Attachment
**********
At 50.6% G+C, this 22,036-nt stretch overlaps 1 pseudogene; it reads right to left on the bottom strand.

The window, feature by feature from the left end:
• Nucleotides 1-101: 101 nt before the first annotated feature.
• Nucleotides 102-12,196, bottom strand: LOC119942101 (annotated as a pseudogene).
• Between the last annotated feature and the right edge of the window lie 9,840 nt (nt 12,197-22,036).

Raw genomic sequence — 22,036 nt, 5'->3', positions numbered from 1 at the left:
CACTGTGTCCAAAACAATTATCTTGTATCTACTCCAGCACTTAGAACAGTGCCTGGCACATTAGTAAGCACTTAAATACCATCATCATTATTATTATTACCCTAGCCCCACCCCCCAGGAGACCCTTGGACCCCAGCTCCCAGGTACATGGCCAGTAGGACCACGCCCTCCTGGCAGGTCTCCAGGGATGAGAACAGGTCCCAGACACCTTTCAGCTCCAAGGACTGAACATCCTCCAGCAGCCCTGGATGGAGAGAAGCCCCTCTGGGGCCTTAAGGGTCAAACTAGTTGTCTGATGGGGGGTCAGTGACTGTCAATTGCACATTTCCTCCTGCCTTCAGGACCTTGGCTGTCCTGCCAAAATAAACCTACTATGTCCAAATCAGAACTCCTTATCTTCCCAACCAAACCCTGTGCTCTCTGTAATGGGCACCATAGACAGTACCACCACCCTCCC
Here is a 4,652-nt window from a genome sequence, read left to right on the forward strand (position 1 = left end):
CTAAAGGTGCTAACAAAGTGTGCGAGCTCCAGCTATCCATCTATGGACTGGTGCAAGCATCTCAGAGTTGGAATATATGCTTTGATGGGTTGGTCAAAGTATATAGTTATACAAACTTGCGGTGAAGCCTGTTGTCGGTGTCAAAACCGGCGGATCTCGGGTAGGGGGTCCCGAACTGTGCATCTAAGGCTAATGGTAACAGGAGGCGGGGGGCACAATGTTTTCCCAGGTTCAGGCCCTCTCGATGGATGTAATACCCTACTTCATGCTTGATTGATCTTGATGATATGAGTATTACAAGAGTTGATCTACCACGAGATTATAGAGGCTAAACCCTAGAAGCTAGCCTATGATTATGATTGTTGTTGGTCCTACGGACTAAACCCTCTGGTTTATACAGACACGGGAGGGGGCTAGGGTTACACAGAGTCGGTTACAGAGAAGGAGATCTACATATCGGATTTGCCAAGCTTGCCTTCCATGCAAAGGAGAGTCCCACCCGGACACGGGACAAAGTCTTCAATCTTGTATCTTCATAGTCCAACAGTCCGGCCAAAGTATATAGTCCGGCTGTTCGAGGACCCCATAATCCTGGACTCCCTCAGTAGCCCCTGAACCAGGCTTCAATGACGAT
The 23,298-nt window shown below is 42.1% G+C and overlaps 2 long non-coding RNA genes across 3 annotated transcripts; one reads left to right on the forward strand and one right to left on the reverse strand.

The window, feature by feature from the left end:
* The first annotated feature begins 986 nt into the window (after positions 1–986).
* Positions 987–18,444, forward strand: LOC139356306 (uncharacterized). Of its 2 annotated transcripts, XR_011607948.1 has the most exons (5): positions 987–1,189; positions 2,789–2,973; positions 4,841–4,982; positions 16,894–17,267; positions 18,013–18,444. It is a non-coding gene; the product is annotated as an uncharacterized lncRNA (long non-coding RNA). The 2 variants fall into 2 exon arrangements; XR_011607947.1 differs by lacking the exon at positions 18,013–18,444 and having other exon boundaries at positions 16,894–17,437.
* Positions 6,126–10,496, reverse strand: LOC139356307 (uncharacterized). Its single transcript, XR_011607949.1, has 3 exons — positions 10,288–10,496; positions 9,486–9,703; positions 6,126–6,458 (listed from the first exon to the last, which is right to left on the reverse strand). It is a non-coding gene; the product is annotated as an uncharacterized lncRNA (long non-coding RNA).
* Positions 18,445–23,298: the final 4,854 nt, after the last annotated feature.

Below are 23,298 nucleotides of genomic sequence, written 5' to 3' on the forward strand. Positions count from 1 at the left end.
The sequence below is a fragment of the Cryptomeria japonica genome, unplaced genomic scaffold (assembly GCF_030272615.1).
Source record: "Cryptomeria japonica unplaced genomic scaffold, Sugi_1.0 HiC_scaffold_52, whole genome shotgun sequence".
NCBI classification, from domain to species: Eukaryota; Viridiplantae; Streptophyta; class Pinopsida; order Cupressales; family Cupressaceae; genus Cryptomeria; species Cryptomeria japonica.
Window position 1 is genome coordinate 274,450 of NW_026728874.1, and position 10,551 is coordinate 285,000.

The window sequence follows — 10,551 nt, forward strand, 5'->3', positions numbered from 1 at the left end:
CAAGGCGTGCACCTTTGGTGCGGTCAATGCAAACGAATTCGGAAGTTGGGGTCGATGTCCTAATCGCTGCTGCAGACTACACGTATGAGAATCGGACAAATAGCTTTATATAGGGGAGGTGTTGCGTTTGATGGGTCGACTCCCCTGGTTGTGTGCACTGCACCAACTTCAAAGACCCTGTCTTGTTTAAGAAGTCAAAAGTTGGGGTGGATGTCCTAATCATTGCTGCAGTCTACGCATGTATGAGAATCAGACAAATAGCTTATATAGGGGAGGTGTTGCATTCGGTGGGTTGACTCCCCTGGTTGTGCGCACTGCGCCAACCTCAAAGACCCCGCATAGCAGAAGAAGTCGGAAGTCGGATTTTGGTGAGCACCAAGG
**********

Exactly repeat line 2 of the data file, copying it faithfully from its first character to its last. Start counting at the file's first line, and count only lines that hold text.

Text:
The window, feature by feature from the left end: